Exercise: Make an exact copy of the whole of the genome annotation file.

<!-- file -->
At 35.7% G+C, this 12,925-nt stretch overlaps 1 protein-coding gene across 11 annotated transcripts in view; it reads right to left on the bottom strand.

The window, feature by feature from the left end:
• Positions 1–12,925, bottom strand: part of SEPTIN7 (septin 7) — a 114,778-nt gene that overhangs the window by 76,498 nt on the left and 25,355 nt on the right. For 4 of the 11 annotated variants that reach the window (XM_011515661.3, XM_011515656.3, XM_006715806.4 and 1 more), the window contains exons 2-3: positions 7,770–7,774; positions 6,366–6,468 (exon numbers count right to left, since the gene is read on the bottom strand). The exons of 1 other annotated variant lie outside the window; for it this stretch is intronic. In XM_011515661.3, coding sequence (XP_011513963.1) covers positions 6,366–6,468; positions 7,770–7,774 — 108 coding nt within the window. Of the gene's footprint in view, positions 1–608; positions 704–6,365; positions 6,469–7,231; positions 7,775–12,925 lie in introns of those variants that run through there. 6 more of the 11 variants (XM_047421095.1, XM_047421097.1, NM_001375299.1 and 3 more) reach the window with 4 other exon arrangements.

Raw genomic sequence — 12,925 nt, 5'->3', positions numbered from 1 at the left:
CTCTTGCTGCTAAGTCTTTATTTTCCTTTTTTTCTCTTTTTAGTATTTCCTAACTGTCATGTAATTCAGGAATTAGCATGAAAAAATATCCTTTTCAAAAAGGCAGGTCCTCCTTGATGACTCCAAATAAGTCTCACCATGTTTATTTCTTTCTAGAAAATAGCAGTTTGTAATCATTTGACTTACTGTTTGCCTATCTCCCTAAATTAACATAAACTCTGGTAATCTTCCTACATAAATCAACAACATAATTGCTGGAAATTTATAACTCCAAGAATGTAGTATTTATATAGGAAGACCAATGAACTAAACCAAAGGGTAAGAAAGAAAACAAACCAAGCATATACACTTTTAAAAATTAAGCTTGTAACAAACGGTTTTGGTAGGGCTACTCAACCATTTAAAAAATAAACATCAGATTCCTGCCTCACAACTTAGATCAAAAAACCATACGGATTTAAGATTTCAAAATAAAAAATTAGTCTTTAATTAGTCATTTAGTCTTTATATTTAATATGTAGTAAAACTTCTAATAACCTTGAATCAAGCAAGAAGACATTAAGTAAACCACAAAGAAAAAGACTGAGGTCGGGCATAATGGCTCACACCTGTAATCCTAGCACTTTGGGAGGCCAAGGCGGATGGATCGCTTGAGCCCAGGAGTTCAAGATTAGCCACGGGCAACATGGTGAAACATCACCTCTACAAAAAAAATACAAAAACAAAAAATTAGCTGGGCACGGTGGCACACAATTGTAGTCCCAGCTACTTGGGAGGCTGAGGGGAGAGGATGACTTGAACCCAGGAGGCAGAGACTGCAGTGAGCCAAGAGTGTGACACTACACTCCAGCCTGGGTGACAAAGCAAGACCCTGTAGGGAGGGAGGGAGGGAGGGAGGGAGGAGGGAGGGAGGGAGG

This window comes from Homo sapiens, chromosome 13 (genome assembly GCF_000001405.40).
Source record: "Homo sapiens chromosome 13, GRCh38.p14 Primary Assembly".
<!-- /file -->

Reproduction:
At 35.7% G+C, this 12,925-nt stretch overlaps 1 protein-coding gene across 11 annotated transcripts in view; it reads right to left on the bottom strand.

The window, feature by feature from the left end:
• Positions 1–12,925, bottom strand: part of SEPTIN7 (septin 7) — a 114,778-nt gene that overhangs the window by 76,498 nt on the left and 25,355 nt on the right. For 4 of the 11 annotated variants that reach the window (XM_011515661.3, XM_011515656.3, XM_006715806.4 and 1 more), the window contains exons 2-3: positions 7,770–7,774; positions 6,366–6,468 (exon numbers count right to left, since the gene is read on the bottom strand). The exons of 1 other annotated variant lie outside the window; for it this stretch is intronic. In XM_011515661.3, coding sequence (XP_011513963.1) covers positions 6,366–6,468; positions 7,770–7,774 — 108 coding nt within the window. Of the gene's footprint in view, positions 1–608; positions 704–6,365; positions 6,469–7,231; positions 7,775–12,925 lie in introns of those variants that run through there. 6 more of the 11 variants (XM_047421095.1, XM_047421097.1, NM_001375299.1 and 3 more) reach the window with 4 other exon arrangements.

Raw genomic sequence — 12,925 nt, 5'->3', positions numbered from 1 at the left:
CTCTTGCTGCTAAGTCTTTATTTTCCTTTTTTTCTCTTTTTAGTATTTCCTAACTGTCATGTAATTCAGGAATTAGCATGAAAAAATATCCTTTTCAAAAAGGCAGGTCCTCCTTGATGACTCCAAATAAGTCTCACCATGTTTATTTCTTTCTAGAAAATAGCAGTTTGTAATCATTTGACTTACTGTTTGCCTATCTCCCTAAATTAACATAAACTCTGGTAATCTTCCTACATAAATCAACAACATAATTGCTGGAAATTTATAACTCCAAGAATGTAGTATTTATATAGGAAGACCAATGAACTAAACCAAAGGGTAAGAAAGAAAACAAACCAAGCATATACACTTTTAAAAATTAAGCTTGTAACAAACGGTTTTGGTAGGGCTACTCAACCATTTAAAAAATAAACATCAGATTCCTGCCTCACAACTTAGATCAAAAAACCATACGGATTTAAGATTTCAAAATAAAAAATTAGTCTTTAATTAGTCATTTAGTCTTTATATTTAATATGTAGTAAAACTTCTAATAACCTTGAATCAAGCAAGAAGACATTAAGTAAACCACAAAGAAAAAGACTGAGGTCGGGCATAATGGCTCACACCTGTAATCCTAGCACTTTGGGAGGCCAAGGCGGATGGATCGCTTGAGCCCAGGAGTTCAAGATTAGCCACGGGCAACATGGTGAAACATCACCTCTACAAAAAAAATACAAAAACAAAAAATTAGCTGGGCACGGTGGCACACAATTGTAGTCCCAGCTACTTGGGAGGCTGAGGGGAGAGGATGACTTGAACCCAGGAGGCAGAGACTGCAGTGAGCCAAGAGTGTGACACTACACTCCAGCCTGGGTGACAAAGCAAGACCCTGTAGGGAGGGAGGGAGGGAGGGAGGGAGGAGGGAGGGAGGGAGG

This window comes from Homo sapiens, chromosome 13 (genome assembly GCF_000001405.40).
Source record: "Homo sapiens chromosome 13, GRCh38.p14 Primary Assembly".